Potential environmental effects of phosphorous in surface waters are well known: the most important is eutrophication, that is, the excessive growth of aquatic plants, algae and photosynthetic bacteria such as cyanobacteria (often incorrectly called blue-green algae), most often controlled by the high concentration of this nutrient in a water body. In addition to the aesthetic damage, eutrophying organisms may produce toxic or taste-and-odor compounds into sources of drinking water, requiring additional treatment [1]. Dead photosynthetic biomass will settle, leading to accumulation of organic matter and phosphorus storage into sediments, which could contribute to future sediment oxygen demand (SOD), or cycle between water column and sediments in a phenomenon known as internal loading, which could maintain excessive phosphorus levels in a water body even after external pollution sources have been eliminated [2,3,4]. Large daily swings in dissolved oxygen (DO) concentrations and pH (due to complementary swings in dissolved carbon dioxide concentrations) could also be due to excessive amounts of floating photosynthetic biomass. Lakes are the water bodies most frequently affected by this phenomenon [5,6,7,8]. In aquatic environments, based on relatively low concentrations of Al, Fe and Ca ions, P is much more available than in soils, where the soluble fraction represents a very small part of total P (TP), but is the only form of phosphorus (free orthophosphate ions PO43−) that plants are able to assimilate for growth. Since this amount is quantitatively negligible, TP in soils consists almost solely of the adsorbed and organic fractions of the mineral. Where mandated, removal of N & P from wastewater discharges can occur both with physicochemical and biological processes [9,10]. This process is costly, and perhaps not completely necessary in view of the new paradigms on wastewater management, stressing resources recovery principles [11,12,13]. In this study, chemical equilibrium modeling of struvite precipitation was conducted to evaluate its behavior in the presence of constituent ions, the presence of Ca2+ as a competitive ion and variable pH and compared to laboratory experiments.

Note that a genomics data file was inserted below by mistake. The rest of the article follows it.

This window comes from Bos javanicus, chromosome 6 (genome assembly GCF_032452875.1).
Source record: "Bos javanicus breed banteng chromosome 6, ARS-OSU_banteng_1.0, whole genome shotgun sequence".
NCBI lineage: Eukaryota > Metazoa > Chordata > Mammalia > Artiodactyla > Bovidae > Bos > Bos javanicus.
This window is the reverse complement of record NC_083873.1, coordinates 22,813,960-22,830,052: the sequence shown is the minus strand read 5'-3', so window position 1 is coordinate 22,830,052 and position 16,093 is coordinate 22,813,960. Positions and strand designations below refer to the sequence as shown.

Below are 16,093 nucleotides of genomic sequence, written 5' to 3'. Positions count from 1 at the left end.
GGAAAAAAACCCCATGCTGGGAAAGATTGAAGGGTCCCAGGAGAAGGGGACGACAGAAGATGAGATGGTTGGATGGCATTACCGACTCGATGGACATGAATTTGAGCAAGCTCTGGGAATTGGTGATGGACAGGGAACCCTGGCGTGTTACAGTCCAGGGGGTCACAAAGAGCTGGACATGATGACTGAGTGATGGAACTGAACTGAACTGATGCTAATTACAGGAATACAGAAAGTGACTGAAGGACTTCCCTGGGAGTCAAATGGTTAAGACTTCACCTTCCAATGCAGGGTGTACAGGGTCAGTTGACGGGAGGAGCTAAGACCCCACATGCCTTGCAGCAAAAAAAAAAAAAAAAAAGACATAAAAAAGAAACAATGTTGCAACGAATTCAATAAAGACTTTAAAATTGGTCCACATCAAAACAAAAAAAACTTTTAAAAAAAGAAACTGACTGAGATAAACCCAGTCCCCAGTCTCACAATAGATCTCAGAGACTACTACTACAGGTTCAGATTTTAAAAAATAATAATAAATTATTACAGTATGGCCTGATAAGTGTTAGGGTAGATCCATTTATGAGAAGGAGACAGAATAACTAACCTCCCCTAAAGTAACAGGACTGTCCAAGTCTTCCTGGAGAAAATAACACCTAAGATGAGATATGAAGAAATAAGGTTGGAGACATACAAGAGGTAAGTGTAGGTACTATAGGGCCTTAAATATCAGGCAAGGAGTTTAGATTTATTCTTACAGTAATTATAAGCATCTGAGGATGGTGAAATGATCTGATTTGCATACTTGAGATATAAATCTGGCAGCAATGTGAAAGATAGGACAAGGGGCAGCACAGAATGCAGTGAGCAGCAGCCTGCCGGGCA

2. The Phosphorus Resources Issue

In a recent paper, Daneshgar et al. [14] summarized and commented on the most recent information about P use trends and resources forecasting. About 95% of all phosphorous production in the world is used in the agricultural sector, mainly in fertilizers: aside from P, only nitrogen has such an important role in the inorganic fertilizers industry. Almost the totality of Phosphate is taken out of the ground as ore, which, after processing to remove impurities (sand, clay etc.) is called phosphate rock (PR). PR typically contains 13–14% P by weight.